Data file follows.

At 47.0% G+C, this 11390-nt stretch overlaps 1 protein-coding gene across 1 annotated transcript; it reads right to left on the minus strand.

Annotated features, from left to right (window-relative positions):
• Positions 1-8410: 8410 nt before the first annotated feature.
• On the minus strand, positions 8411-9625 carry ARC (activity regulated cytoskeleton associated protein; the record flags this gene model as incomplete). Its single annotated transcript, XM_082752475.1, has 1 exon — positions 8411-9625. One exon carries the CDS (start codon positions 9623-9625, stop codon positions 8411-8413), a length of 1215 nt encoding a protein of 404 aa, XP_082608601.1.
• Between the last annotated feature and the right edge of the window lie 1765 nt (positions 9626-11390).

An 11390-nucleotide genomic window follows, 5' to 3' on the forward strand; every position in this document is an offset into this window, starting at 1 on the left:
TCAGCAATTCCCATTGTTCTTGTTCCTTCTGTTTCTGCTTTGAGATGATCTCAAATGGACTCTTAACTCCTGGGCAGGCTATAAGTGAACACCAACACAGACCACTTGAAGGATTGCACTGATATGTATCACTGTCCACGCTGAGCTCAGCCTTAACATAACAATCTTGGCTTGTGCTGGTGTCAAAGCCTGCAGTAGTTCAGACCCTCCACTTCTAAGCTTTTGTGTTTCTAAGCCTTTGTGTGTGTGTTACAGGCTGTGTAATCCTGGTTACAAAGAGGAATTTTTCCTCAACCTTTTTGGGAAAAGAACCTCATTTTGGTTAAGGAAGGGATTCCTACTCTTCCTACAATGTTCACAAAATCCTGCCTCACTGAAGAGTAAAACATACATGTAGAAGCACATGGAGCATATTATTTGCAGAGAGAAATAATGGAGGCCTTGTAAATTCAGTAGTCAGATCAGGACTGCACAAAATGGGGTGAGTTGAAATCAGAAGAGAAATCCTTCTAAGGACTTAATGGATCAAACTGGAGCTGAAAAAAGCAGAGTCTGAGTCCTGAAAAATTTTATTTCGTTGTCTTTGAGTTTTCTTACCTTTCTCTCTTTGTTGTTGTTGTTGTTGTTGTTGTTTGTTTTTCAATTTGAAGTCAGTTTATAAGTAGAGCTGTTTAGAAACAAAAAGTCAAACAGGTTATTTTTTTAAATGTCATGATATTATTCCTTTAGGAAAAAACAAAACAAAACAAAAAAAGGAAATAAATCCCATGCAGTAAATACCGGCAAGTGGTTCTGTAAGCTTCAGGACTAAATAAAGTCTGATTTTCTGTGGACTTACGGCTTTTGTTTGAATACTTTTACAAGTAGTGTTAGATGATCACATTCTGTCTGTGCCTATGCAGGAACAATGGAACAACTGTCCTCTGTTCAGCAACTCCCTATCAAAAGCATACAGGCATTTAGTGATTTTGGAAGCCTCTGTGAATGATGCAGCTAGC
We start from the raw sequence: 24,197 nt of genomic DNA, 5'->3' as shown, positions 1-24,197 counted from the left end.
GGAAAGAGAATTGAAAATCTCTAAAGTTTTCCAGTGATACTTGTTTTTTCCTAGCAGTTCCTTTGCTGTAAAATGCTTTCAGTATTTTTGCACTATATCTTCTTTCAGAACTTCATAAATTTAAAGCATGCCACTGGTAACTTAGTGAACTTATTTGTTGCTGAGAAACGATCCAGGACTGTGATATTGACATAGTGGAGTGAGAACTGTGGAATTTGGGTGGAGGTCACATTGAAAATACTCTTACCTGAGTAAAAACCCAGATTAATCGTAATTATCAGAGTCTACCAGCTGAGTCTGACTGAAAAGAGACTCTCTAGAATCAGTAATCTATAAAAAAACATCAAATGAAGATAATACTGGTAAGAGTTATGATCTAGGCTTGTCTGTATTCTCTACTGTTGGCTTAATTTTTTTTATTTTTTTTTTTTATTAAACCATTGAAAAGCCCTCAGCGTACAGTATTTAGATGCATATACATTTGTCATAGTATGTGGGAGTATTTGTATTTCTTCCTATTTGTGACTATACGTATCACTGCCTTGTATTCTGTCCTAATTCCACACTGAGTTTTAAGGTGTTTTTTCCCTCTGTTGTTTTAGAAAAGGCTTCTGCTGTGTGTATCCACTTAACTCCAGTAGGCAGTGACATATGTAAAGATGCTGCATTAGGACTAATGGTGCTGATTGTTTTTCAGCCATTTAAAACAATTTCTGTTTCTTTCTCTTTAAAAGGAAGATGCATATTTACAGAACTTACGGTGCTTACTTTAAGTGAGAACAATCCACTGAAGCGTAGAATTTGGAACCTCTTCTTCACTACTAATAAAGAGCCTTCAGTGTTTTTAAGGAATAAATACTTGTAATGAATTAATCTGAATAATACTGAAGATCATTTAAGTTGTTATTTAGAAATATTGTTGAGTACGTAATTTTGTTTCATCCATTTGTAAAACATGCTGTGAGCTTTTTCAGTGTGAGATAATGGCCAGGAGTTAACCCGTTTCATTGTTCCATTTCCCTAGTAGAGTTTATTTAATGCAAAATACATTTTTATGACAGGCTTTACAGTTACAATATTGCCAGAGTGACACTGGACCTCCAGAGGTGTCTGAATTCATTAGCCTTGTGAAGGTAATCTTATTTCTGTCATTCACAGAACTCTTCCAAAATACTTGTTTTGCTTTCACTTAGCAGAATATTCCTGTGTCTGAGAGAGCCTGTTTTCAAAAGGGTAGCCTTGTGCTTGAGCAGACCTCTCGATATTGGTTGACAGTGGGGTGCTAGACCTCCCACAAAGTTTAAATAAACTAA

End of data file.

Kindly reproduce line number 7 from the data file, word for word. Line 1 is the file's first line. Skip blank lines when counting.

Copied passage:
TCAGCAATTCCCATTGTTCTTGTTCCTTCTGTTTCTGCTTTGAGATGATCTCAAATGGACTCTTAACTCCTGGGCAGGCTATAAGTGAACACCAACACAGACCACTTGAAGGATTGCACTGATATGTATCACTGTCCACGCTGAGCTCAGCCTTAACATAACAATCTTGGCTTGTGCTGGTGTCAAAGCCTGCAGTAGTTCAGACCCTCCACTTCTAAGCTTTTGTGTTTCTAAGCCTTTGTGTGTGTGTTACAGGCTGTGTAATCCTGGTTACAAAGAGGAATTTTTCCTCAACCTTTTTGGGAAAAGAACCTCATTTTGGTTAAGGAAGGGATTCCTACTCTTCCTACAATGTTCACAAAATCCTGCCTCACTGAAGAGTAAAACATACATGTAGAAGCACATGGAGCATATTATTTGCAGAGAGAAATAATGGAGGCCTTGTAAATTCAGTAGTCAGATCAGGACTGCACAAAATGGGGTGAGTTGAAATCAGAAGAGAAATCCTTCTAAGGACTTAATGGATCAAACTGGAGCTGAAAAAAGCAGAGTCTGAGTCCTGAAAAATTTTATTTCGTTGTCTTTGAGTTTTCTTACCTTTCTCTCTTTGTTGTTGTTGTTGTTGTTGTTGTTTGTTTTTCAATTTGAAGTCAGTTTATAAGTAGAGCTGTTTAGAAACAAAAAGTCAAACAGGTTATTTTTTTAAATGTCATGATATTATTCCTTTAGGAAAAAACAAAACAAAACAAAAAAAGGAAATAAATCCCATGCAGTAAATACCGGCAAGTGGTTCTGTAAGCTTCAGGACTAAATAAAGTCTGATTTTCTGTGGACTTACGGCTTTTGTTTGAATACTTTTACAAGTAGTGTTAGATGATCACATTCTGTCTGTGCCTATGCAGGAACAATGGAACAACTGTCCTCTGTTCAGCAACTCCCTATCAAAAGCATACAGGCATTTAGTGATTTTGGAAGCCTCTGTGAATGATGCAGCTAGC